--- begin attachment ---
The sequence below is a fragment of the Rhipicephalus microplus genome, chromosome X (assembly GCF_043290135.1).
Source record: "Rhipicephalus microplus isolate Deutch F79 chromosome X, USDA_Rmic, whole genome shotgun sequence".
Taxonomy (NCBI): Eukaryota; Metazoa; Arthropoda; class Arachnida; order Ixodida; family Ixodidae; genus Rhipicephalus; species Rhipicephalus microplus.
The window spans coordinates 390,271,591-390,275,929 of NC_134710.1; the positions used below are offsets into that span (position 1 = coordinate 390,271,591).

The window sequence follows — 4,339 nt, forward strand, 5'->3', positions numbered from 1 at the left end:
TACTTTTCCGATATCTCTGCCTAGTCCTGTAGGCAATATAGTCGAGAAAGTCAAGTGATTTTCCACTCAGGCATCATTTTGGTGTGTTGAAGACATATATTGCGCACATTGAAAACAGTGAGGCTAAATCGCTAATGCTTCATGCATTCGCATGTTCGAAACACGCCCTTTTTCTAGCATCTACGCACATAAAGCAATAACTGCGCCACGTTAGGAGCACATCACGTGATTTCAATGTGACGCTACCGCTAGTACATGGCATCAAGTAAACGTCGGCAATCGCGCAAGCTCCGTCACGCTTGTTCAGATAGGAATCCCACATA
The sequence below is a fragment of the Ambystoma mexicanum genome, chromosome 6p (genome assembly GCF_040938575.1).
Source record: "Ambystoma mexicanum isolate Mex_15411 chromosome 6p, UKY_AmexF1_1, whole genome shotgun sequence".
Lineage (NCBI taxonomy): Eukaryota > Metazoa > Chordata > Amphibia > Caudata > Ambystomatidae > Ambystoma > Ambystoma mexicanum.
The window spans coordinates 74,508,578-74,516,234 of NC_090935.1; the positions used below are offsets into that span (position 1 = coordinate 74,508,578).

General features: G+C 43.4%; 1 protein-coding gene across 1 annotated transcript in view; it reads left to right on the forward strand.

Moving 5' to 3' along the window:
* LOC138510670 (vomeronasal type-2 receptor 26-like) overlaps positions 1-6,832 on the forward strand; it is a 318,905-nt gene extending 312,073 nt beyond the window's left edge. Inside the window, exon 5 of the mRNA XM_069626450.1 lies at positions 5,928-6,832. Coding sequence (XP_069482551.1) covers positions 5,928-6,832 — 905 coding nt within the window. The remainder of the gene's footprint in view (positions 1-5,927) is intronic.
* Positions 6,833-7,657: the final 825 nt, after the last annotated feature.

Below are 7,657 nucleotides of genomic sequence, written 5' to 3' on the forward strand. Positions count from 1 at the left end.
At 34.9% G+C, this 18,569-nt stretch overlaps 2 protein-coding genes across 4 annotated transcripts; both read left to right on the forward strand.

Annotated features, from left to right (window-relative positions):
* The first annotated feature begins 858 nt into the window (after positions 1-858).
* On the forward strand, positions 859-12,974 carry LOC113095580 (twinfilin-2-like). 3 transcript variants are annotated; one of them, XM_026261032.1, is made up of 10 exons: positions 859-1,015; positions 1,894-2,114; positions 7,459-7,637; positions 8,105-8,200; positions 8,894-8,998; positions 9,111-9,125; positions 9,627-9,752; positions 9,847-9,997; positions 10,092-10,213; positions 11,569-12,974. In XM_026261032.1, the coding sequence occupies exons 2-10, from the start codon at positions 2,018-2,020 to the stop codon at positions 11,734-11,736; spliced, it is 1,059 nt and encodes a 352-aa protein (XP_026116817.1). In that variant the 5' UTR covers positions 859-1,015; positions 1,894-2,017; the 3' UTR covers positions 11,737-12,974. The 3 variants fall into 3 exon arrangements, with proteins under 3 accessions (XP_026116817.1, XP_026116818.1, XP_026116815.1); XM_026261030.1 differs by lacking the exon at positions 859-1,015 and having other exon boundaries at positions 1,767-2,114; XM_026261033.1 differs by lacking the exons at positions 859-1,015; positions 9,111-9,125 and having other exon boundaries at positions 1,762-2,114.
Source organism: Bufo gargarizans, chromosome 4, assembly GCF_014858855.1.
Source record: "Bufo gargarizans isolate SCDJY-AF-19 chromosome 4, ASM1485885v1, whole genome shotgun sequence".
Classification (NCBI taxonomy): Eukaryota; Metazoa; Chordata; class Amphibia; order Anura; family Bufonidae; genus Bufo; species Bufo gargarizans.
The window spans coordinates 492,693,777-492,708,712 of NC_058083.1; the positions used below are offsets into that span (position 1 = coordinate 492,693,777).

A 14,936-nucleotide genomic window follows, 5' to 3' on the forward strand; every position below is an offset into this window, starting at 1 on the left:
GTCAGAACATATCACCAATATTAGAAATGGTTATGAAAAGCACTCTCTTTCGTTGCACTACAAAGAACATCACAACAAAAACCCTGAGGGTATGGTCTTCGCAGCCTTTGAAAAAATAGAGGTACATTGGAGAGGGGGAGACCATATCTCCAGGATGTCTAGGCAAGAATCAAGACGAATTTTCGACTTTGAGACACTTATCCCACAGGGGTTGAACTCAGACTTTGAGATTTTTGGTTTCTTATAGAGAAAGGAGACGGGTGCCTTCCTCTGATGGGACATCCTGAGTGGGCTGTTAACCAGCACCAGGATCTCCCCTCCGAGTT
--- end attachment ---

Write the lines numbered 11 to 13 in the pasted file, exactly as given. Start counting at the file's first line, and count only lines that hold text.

General features: G+C 43.4%; 1 protein-coding gene across 1 annotated transcript in view; it reads left to right on the forward strand.

Moving 5' to 3' along the window:
* LOC138510670 (vomeronasal type-2 receptor 26-like) overlaps positions 1-6,832 on the forward strand; it is a 318,905-nt gene extending 312,073 nt beyond the window's left edge. Inside the window, exon 5 of the mRNA XM_069626450.1 lies at positions 5,928-6,832. Coding sequence (XP_069482551.1) covers positions 5,928-6,832 — 905 coding nt within the window. The remainder of the gene's footprint in view (positions 1-5,927) is intronic.